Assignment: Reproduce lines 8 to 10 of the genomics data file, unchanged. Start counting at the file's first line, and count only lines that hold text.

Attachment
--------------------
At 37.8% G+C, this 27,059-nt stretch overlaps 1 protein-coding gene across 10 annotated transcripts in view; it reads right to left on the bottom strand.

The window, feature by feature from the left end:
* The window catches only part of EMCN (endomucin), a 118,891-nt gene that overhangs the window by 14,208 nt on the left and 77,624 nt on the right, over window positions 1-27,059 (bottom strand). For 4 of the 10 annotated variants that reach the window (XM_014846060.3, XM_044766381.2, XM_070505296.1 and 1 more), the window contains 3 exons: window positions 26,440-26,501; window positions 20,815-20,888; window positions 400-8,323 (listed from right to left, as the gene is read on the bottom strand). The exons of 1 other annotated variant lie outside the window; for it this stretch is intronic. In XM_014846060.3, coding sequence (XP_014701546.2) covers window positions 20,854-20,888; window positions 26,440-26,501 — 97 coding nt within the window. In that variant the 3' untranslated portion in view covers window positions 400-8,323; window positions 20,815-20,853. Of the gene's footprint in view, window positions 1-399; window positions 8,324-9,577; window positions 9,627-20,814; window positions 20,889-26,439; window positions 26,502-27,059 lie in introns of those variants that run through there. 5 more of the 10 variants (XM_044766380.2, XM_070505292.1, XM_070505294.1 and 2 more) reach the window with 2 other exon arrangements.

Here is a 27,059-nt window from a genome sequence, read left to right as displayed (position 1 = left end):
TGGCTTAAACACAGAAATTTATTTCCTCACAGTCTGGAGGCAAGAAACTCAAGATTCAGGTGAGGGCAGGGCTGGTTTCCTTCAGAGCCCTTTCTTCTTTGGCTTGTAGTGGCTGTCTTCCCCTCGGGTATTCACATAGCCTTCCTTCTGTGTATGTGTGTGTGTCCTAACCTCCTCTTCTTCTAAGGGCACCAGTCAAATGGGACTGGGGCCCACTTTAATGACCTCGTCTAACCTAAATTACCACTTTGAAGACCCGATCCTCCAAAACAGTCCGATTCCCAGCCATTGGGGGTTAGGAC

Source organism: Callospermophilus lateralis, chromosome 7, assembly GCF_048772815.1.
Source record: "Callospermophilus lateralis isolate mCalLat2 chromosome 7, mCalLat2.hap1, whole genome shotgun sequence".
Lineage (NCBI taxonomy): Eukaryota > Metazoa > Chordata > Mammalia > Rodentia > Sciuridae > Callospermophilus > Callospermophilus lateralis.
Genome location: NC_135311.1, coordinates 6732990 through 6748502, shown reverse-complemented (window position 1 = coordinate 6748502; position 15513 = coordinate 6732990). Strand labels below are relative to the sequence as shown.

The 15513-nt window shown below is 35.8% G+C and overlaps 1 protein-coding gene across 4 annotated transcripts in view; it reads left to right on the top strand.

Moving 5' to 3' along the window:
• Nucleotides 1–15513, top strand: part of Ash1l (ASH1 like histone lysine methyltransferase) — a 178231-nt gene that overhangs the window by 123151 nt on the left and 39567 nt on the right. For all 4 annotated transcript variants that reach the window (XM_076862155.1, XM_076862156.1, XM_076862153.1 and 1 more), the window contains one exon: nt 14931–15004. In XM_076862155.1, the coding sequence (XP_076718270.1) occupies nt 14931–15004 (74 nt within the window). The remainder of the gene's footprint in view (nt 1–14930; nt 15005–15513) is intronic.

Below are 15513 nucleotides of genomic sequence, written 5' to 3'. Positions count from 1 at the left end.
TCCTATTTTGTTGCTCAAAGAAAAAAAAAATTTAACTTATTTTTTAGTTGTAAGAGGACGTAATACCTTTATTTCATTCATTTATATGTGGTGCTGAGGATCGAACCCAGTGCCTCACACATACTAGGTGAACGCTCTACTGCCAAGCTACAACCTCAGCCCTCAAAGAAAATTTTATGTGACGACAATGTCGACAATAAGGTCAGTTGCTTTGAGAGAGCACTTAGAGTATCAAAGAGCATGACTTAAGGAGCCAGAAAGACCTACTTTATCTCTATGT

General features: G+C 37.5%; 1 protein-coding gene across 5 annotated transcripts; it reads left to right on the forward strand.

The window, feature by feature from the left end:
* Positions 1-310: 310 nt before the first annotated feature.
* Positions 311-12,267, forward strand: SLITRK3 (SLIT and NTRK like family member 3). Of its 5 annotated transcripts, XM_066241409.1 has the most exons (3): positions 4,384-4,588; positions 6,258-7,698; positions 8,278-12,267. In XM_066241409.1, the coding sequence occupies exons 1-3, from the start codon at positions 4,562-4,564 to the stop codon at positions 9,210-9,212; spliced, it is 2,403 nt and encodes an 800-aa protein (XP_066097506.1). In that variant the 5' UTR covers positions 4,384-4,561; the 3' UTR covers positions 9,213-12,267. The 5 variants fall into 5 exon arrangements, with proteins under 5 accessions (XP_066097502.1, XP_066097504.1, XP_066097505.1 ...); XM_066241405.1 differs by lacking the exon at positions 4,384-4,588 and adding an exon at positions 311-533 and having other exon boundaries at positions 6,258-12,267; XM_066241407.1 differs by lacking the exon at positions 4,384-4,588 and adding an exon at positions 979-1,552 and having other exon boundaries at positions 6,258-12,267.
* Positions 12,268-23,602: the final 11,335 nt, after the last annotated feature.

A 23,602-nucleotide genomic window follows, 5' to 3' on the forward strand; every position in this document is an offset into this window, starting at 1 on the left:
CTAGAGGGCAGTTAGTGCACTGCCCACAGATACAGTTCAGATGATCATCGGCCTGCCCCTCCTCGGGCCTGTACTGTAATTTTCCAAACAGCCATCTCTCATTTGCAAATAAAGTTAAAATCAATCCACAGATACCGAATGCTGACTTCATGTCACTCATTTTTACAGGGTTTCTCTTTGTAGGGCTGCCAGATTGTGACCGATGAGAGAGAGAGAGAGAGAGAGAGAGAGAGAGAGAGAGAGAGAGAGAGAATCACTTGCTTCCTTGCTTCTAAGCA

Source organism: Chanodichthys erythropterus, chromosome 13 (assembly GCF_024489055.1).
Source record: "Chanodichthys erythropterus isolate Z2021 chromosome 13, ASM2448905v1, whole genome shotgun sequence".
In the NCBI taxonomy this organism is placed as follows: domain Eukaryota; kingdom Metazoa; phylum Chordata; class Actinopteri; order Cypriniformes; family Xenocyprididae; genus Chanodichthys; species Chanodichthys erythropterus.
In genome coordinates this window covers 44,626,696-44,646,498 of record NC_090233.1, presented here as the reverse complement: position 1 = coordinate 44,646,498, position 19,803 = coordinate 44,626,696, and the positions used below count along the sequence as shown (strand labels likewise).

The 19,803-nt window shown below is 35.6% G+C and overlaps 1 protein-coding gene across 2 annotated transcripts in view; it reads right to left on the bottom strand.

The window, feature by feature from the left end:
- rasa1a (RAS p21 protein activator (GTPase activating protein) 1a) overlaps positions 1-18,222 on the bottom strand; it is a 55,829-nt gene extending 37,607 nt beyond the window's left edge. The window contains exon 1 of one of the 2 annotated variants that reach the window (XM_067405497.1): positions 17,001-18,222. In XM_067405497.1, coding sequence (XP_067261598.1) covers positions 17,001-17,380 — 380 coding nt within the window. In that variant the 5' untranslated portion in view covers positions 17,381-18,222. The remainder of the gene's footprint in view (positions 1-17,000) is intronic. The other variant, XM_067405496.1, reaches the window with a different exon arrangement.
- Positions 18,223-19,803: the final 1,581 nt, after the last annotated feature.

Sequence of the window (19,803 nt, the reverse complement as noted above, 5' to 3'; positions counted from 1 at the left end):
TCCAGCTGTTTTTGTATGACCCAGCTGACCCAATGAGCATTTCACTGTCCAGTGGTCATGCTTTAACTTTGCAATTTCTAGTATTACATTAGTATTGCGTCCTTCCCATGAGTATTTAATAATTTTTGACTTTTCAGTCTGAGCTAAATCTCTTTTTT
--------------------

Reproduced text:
Lineage (NCBI taxonomy): Eukaryota > Metazoa > Chordata > Mammalia > Rodentia > Sciuridae > Callospermophilus > Callospermophilus lateralis.
Genome location: NC_135311.1, coordinates 6732990 through 6748502, shown reverse-complemented (window position 1 = coordinate 6748502; position 15513 = coordinate 6732990). Strand labels below are relative to the sequence as shown.

The 15513-nt window shown below is 35.8% G+C and overlaps 1 protein-coding gene across 4 annotated transcripts in view; it reads left to right on the top strand.